- Items that let you substitute one stat for another: “Roll your X ability for Y tests” (probably capped at level Z) — this is more a strategic idea than a tactical one (since it provides an alternate strategy of character development, where you don’t raise X but rely on this item instead) but it can also act as a short-term X boost, and potentially interacts with other items
- Set/costume bonuses: this item gives +X, but +Y if you’re using some other item. Again, more of a strategic choice than a tactical one, but it has some potential at the tactical level as well, especially wrt the tactics of how you spend your money. This idea also lets you give items to new players: require them to buy a three-part costume to get a +1 stat, which means effectively each item is only giving a +1/3 bonus.
I’m not listing off story explanations for any of these but I think they’re all pretty plausible — substituting Dangerous for Watchful could be “Combat Reflexes”, an item that reduces items gained for a bonus to Shadowy could be “Sticky-fingered Assistant”, etc.
* Echo Bazaar actually has one-use items that allow you to retry failed stat test, but doesn’t implement them in a great way (from a game-design perspective; I can see the argument from a convenience perspective, but that seems to contain the unstated premise that the gameplay isn’t fun and people want to minimize their interaction with it, which I’m rejecting/working to change). The items get used automatically as soon as you fail a test, so your tactical question is the less-exciting “do I spend a turn accumulating some one-use items now, or do so later?” Worse yet, I know some people are looking into this tactic and seem to be concluding that based on the number of items you get by spending a turn and the benefit you get from them, the answer is always “yes, you should”, which makes this another trivial choice. The game also has one-use items in the form of opportunity cards that benefit “extended” adventures like Inspired, Fascinating, and Running Battle. In my experience, though, people rarely hang onto them long enough to use them; opportunity card space is so limited it’s not worth keeping them.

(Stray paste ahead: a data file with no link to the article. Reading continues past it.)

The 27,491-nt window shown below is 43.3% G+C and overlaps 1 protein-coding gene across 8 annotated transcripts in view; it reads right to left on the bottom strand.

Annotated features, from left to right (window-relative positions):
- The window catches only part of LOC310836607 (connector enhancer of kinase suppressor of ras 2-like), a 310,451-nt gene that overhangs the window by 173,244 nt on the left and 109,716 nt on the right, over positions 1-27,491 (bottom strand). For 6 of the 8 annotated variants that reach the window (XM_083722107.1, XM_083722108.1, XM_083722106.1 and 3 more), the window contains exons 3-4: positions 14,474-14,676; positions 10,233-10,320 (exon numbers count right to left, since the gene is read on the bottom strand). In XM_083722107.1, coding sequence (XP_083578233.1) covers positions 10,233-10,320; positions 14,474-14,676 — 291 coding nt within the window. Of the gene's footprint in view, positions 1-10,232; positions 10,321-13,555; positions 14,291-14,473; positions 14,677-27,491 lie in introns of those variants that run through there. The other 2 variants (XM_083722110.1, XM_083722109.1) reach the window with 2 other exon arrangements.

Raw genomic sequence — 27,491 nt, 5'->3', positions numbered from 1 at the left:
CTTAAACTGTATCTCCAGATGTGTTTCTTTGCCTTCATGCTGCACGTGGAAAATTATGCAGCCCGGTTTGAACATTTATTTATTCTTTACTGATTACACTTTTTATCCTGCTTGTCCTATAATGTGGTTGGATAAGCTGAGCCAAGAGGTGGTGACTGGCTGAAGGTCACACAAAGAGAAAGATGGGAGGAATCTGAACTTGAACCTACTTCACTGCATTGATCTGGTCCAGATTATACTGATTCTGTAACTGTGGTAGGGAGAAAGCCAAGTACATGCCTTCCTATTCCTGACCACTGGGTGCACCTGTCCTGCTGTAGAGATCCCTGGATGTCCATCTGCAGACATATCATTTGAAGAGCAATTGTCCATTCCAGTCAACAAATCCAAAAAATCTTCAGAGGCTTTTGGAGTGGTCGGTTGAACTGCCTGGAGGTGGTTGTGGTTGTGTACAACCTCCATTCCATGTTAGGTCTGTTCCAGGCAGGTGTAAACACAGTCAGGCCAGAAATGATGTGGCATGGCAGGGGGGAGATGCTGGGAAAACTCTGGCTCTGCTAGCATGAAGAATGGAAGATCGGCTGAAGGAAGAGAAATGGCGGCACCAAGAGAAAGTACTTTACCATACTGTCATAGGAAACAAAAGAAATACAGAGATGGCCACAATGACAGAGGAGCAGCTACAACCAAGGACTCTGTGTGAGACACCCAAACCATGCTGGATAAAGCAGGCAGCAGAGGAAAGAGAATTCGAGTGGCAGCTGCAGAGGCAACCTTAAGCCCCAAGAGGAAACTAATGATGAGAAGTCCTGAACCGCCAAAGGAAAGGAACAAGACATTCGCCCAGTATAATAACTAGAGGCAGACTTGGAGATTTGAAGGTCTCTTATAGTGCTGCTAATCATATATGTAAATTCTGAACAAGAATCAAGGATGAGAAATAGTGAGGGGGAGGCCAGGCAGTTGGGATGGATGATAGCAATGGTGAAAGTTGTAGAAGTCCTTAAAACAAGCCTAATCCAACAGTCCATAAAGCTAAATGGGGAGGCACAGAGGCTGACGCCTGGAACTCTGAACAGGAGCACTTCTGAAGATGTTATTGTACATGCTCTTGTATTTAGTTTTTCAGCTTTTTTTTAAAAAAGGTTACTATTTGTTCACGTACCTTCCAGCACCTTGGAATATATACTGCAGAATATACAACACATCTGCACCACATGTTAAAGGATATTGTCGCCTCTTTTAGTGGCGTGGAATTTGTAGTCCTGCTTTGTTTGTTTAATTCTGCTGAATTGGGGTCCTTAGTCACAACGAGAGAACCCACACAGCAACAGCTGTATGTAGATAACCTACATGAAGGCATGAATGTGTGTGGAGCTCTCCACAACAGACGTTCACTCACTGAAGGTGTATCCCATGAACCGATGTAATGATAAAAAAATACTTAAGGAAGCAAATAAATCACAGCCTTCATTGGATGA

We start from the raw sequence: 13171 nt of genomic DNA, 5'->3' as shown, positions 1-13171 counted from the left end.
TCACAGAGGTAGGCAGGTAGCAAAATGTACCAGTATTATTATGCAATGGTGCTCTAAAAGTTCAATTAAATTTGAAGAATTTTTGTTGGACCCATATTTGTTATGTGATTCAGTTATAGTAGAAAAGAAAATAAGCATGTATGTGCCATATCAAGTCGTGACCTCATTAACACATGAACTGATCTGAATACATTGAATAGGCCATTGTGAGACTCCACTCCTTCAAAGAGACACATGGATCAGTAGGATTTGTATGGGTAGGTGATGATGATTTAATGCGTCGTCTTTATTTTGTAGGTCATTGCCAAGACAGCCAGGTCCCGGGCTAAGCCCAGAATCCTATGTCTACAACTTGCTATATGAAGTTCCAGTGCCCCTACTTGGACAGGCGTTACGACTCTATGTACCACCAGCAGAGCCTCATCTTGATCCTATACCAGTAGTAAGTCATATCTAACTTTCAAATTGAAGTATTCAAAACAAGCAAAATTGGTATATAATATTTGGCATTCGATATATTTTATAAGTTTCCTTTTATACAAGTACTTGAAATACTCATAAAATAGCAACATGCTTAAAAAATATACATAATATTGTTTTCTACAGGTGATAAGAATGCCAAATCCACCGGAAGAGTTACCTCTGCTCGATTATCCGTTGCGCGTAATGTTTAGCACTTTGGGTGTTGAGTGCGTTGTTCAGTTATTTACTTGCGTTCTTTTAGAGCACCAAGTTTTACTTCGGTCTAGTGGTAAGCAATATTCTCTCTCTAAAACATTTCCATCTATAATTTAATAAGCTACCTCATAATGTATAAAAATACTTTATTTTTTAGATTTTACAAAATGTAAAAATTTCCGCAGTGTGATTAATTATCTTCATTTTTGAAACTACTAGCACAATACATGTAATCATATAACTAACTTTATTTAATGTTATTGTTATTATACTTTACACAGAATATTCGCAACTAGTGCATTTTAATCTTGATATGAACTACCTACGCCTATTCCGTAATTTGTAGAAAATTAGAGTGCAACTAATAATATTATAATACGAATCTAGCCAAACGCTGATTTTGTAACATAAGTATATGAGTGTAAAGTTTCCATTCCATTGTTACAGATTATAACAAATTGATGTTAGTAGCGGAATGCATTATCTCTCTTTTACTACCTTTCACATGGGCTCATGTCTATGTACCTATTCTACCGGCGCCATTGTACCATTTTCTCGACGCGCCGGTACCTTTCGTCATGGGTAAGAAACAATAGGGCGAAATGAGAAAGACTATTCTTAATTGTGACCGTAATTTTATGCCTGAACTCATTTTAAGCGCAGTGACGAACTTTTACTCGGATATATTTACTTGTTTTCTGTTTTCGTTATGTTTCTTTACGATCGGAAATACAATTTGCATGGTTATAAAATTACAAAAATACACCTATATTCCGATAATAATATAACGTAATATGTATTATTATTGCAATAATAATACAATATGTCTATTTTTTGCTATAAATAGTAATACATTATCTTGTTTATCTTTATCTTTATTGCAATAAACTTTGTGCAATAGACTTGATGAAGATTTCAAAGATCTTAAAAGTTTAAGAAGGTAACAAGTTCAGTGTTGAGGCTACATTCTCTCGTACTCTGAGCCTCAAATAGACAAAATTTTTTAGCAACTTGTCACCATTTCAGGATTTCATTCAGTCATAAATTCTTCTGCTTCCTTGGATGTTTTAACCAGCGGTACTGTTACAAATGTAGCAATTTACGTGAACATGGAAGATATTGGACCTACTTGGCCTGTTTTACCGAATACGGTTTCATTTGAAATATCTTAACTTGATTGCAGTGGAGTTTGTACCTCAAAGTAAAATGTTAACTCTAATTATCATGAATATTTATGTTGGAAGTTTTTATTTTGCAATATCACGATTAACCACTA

Another place to change is the reward system. I’m pretty sure adjusting the xp system will lead directly to some tactical interest: if you make it more worth it to do harder tests, people will find ways to do them (and similarly, it’ll be less worth it to just grind away at the easiest and safest possible test). I don’t know what the numbers should look like, but I imagine you’d have what’s now, say, chancy difficulty as giving the standard xp, and things of lower difficulty would give less and things of higher difficulty would give more. To make it clear, I’m not proposing that the xp be tied directly to the effective difficulty (since that would, again, make tactical choices pretty much meaningless), but that it should be tied to the “raw” difficulty — before items and effects and so on are factored in.
But ok, this is all trivial stuff, frankly. Small changes for relatively small effects. And realistically that might be the extent of the change you could make in an existing game. But let’s assume we have a little more freedom and look into some other possibilities.